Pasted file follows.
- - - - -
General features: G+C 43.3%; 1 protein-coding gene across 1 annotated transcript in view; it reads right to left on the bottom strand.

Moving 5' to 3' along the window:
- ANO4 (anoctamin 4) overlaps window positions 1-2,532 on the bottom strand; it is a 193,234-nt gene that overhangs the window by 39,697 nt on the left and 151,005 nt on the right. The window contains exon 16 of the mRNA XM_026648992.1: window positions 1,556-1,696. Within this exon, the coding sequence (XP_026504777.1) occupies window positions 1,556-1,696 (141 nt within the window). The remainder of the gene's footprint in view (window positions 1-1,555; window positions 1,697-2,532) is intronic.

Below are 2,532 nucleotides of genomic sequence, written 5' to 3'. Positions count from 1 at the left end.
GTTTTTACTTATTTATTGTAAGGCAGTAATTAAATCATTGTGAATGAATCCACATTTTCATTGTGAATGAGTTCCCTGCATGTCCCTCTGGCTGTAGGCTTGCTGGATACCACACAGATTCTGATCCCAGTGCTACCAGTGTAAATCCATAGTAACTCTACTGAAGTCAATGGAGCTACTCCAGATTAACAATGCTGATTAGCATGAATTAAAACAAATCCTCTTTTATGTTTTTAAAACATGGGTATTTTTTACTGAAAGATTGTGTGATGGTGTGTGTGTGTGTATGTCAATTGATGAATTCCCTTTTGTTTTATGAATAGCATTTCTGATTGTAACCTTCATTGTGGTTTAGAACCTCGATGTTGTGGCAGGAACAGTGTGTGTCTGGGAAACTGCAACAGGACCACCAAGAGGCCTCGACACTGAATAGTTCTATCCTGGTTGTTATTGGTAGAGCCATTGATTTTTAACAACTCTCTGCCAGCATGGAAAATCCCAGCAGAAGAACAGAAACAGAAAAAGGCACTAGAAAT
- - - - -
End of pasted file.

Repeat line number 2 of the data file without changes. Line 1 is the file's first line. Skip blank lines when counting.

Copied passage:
Moving 5' to 3' along the window: